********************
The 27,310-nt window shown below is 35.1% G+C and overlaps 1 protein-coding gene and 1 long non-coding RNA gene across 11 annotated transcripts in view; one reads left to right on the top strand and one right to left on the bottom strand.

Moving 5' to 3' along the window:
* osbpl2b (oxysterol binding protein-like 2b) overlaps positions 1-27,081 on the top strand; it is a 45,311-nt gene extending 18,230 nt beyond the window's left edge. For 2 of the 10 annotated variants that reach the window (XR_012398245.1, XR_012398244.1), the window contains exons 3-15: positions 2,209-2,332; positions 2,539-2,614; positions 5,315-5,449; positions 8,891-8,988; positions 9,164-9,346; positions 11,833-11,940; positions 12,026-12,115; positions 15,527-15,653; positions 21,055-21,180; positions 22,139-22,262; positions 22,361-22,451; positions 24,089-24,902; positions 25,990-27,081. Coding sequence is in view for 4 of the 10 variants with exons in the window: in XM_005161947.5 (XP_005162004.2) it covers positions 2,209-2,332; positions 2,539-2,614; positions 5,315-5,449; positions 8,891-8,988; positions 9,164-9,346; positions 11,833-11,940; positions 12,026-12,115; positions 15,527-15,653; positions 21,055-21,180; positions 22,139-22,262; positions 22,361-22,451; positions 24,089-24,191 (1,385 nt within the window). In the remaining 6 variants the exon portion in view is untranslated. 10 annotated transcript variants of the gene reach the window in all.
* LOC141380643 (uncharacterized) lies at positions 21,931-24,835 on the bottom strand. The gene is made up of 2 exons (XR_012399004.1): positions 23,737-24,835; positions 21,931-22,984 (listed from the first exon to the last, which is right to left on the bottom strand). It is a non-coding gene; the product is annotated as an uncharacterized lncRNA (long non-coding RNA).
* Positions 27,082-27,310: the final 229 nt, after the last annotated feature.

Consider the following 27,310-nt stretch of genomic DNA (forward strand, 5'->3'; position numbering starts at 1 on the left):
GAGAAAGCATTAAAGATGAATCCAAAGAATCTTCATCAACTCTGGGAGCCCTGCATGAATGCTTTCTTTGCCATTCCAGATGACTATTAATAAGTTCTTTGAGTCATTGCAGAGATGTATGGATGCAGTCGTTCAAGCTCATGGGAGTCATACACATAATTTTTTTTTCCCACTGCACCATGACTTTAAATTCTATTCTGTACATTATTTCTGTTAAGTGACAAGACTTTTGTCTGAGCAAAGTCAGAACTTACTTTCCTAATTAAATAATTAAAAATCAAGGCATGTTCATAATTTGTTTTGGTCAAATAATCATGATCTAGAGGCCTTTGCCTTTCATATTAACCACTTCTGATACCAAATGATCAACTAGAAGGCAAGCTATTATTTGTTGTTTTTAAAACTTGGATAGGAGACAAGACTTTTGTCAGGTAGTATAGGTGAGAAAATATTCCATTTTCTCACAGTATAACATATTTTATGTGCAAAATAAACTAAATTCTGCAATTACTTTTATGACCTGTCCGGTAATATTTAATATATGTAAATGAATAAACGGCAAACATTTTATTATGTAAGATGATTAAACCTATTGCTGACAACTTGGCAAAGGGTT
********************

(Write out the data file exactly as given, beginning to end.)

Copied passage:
The 27,310-nt window shown below is 35.1% G+C and overlaps 1 protein-coding gene and 1 long non-coding RNA gene across 11 annotated transcripts in view; one reads left to right on the top strand and one right to left on the bottom strand.

Moving 5' to 3' along the window:
* osbpl2b (oxysterol binding protein-like 2b) overlaps positions 1-27,081 on the top strand; it is a 45,311-nt gene extending 18,230 nt beyond the window's left edge. For 2 of the 10 annotated variants that reach the window (XR_012398245.1, XR_012398244.1), the window contains exons 3-15: positions 2,209-2,332; positions 2,539-2,614; positions 5,315-5,449; positions 8,891-8,988; positions 9,164-9,346; positions 11,833-11,940; positions 12,026-12,115; positions 15,527-15,653; positions 21,055-21,180; positions 22,139-22,262; positions 22,361-22,451; positions 24,089-24,902; positions 25,990-27,081. Coding sequence is in view for 4 of the 10 variants with exons in the window: in XM_005161947.5 (XP_005162004.2) it covers positions 2,209-2,332; positions 2,539-2,614; positions 5,315-5,449; positions 8,891-8,988; positions 9,164-9,346; positions 11,833-11,940; positions 12,026-12,115; positions 15,527-15,653; positions 21,055-21,180; positions 22,139-22,262; positions 22,361-22,451; positions 24,089-24,191 (1,385 nt within the window). In the remaining 6 variants the exon portion in view is untranslated. 10 annotated transcript variants of the gene reach the window in all.
* LOC141380643 (uncharacterized) lies at positions 21,931-24,835 on the bottom strand. The gene is made up of 2 exons (XR_012399004.1): positions 23,737-24,835; positions 21,931-22,984 (listed from the first exon to the last, which is right to left on the bottom strand). It is a non-coding gene; the product is annotated as an uncharacterized lncRNA (long non-coding RNA).
* Positions 27,082-27,310: the final 229 nt, after the last annotated feature.

Consider the following 27,310-nt stretch of genomic DNA (forward strand, 5'->3'; position numbering starts at 1 on the left):
GAGAAAGCATTAAAGATGAATCCAAAGAATCTTCATCAACTCTGGGAGCCCTGCATGAATGCTTTCTTTGCCATTCCAGATGACTATTAATAAGTTCTTTGAGTCATTGCAGAGATGTATGGATGCAGTCGTTCAAGCTCATGGGAGTCATACACATAATTTTTTTTTCCCACTGCACCATGACTTTAAATTCTATTCTGTACATTATTTCTGTTAAGTGACAAGACTTTTGTCTGAGCAAAGTCAGAACTTACTTTCCTAATTAAATAATTAAAAATCAAGGCATGTTCATAATTTGTTTTGGTCAAATAATCATGATCTAGAGGCCTTTGCCTTTCATATTAACCACTTCTGATACCAAATGATCAACTAGAAGGCAAGCTATTATTTGTTGTTTTTAAAACTTGGATAGGAGACAAGACTTTTGTCAGGTAGTATAGGTGAGAAAATATTCCATTTTCTCACAGTATAACATATTTTATGTGCAAAATAAACTAAATTCTGCAATTACTTTTATGACCTGTCCGGTAATATTTAATATATGTAAATGAATAAACGGCAAACATTTTATTATGTAAGATGATTAAACCTATTGCTGACAACTTGGCAAAGGGTT